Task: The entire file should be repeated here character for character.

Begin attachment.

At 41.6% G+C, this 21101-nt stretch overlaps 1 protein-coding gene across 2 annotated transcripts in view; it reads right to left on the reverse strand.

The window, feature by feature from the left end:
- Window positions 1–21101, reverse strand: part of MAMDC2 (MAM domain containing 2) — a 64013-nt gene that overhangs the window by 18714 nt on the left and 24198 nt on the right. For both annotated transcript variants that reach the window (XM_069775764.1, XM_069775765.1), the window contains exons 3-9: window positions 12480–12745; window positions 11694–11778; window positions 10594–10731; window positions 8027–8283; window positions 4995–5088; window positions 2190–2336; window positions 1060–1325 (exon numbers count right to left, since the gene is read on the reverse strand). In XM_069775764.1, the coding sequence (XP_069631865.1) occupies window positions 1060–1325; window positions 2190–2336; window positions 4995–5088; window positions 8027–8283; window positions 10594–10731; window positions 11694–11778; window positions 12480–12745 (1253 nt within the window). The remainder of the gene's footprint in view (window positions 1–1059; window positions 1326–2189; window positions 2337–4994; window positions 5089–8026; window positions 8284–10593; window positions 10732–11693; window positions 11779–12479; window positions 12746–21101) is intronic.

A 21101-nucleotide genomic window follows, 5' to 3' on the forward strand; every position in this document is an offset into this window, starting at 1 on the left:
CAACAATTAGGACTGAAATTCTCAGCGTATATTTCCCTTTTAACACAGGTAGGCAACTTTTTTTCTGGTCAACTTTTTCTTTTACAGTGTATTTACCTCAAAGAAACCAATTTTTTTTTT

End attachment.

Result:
At 41.6% G+C, this 21101-nt stretch overlaps 1 protein-coding gene across 2 annotated transcripts in view; it reads right to left on the reverse strand.

The window, feature by feature from the left end:
- Window positions 1–21101, reverse strand: part of MAMDC2 (MAM domain containing 2) — a 64013-nt gene that overhangs the window by 18714 nt on the left and 24198 nt on the right. For both annotated transcript variants that reach the window (XM_069775764.1, XM_069775765.1), the window contains exons 3-9: window positions 12480–12745; window positions 11694–11778; window positions 10594–10731; window positions 8027–8283; window positions 4995–5088; window positions 2190–2336; window positions 1060–1325 (exon numbers count right to left, since the gene is read on the reverse strand). In XM_069775764.1, the coding sequence (XP_069631865.1) occupies window positions 1060–1325; window positions 2190–2336; window positions 4995–5088; window positions 8027–8283; window positions 10594–10731; window positions 11694–11778; window positions 12480–12745 (1253 nt within the window). The remainder of the gene's footprint in view (window positions 1–1059; window positions 1326–2189; window positions 2337–4994; window positions 5089–8026; window positions 8284–10593; window positions 10732–11693; window positions 11779–12479; window positions 12746–21101) is intronic.

A 21101-nucleotide genomic window follows, 5' to 3' on the forward strand; every position in this document is an offset into this window, starting at 1 on the left:
CAACAATTAGGACTGAAATTCTCAGCGTATATTTCCCTTTTAACACAGGTAGGCAACTTTTTTTCTGGTCAACTTTTTCTTTTACAGTGTATTTACCTCAAAGAAACCAATTTTTTTTTT